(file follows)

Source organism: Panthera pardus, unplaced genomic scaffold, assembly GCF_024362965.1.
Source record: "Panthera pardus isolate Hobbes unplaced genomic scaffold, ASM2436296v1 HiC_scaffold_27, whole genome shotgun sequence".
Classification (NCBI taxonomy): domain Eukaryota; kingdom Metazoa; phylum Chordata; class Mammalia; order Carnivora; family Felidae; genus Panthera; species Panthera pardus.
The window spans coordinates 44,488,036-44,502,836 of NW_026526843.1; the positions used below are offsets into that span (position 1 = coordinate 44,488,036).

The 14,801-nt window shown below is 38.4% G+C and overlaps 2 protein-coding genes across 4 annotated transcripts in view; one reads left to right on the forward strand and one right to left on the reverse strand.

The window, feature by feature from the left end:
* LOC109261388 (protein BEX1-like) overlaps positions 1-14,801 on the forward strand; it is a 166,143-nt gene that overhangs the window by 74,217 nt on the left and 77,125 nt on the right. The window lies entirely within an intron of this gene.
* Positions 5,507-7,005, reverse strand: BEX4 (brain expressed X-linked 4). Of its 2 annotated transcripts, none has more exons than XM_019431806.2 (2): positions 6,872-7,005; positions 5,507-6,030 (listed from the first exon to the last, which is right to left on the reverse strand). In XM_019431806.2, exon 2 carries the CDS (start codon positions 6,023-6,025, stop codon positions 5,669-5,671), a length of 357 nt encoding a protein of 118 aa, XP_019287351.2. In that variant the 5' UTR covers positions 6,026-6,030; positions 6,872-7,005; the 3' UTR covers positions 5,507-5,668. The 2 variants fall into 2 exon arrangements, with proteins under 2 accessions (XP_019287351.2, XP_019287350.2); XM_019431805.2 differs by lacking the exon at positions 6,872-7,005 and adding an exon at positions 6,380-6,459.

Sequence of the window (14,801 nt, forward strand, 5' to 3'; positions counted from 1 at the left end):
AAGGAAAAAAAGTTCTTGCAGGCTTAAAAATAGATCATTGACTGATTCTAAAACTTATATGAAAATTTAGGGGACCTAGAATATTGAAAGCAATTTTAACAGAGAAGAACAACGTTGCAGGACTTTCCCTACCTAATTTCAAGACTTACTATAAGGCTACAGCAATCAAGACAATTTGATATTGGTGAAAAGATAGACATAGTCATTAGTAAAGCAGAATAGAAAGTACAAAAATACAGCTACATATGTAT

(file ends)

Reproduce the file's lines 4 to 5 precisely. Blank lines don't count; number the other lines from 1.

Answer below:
The window spans coordinates 44,488,036-44,502,836 of NW_026526843.1; the positions used below are offsets into that span (position 1 = coordinate 44,488,036).

The 14,801-nt window shown below is 38.4% G+C and overlaps 2 protein-coding genes across 4 annotated transcripts in view; one reads left to right on the forward strand and one right to left on the reverse strand.